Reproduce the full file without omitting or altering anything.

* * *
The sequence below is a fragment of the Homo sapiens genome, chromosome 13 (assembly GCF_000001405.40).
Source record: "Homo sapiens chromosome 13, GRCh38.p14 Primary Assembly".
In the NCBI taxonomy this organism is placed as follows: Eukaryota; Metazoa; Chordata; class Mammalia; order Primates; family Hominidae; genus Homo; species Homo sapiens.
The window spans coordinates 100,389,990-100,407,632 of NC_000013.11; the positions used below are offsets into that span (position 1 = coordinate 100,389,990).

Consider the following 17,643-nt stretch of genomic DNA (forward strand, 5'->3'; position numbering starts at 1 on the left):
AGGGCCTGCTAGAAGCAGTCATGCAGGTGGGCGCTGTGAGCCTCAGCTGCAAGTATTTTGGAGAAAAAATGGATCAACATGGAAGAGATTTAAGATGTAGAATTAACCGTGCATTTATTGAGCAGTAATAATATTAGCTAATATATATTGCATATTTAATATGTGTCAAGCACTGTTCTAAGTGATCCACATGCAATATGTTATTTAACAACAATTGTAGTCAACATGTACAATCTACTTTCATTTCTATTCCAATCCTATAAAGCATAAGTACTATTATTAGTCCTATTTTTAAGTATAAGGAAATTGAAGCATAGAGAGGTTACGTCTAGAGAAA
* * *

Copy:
The sequence below is a fragment of the Homo sapiens genome, chromosome 13 (assembly GCF_000001405.40).
Source record: "Homo sapiens chromosome 13, GRCh38.p14 Primary Assembly".
In the NCBI taxonomy this organism is placed as follows: Eukaryota; Metazoa; Chordata; class Mammalia; order Primates; family Hominidae; genus Homo; species Homo sapiens.
The window spans coordinates 100,389,990-100,407,632 of NC_000013.11; the positions used below are offsets into that span (position 1 = coordinate 100,389,990).

Consider the following 17,643-nt stretch of genomic DNA (forward strand, 5'->3'; position numbering starts at 1 on the left):
AGGGCCTGCTAGAAGCAGTCATGCAGGTGGGCGCTGTGAGCCTCAGCTGCAAGTATTTTGGAGAAAAAATGGATCAACATGGAAGAGATTTAAGATGTAGAATTAACCGTGCATTTATTGAGCAGTAATAATATTAGCTAATATATATTGCATATTTAATATGTGTCAAGCACTGTTCTAAGTGATCCACATGCAATATGTTATTTAACAACAATTGTAGTCAACATGTACAATCTACTTTCATTTCTATTCCAATCCTATAAAGCATAAGTACTATTATTAGTCCTATTTTTAAGTATAAGGAAATTGAAGCATAGAGAGGTTACGTCTAGAGAAA